1887
Volume 9, Issue 1
  • ISSN 2210-4372
  • E-ISSN: 2210-4380
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Abstract

Abstract

This paper describes a structural account of phonetic symbolism and submits it to empirical investigation. To enable testing for possible iconic sound–emotion relations, participants compared pairs of syllables (e.g.,  – ) as well as pairs of emotional states (e.g., joyful – sad) on various perceptual scales (e.g., softness). In addition, we replicated the classic ‘bouba/kiki’ experiment to investigate sound-shape symbolism. In accordance with the theoretical model, the results of the experimental tasks suggest that participants can detect abstract similarities between speech sounds and emotions as well as geometrical shapes. We discuss the theoretical model and the experimental results in relation to previous empirical findings and conflicting evidence from the study of affective iconicity in poetry.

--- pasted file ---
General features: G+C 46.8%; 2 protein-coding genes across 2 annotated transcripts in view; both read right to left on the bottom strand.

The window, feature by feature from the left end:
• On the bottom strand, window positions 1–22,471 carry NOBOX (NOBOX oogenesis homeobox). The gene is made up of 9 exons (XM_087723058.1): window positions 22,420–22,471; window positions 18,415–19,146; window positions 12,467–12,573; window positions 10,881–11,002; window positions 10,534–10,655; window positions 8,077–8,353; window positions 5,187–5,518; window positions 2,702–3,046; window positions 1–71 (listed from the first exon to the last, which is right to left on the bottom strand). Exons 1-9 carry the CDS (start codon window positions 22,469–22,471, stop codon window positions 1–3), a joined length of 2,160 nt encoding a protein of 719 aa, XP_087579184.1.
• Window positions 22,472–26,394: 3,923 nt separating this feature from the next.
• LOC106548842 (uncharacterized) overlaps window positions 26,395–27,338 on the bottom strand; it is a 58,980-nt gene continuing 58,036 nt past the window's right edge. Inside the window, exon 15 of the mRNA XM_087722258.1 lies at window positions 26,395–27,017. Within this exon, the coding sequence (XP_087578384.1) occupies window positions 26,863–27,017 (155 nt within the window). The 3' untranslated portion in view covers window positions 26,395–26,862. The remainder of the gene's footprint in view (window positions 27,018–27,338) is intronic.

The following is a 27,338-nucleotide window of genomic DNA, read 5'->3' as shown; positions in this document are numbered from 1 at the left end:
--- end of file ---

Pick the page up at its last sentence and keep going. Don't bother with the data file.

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2020-02-04
2020-04-01
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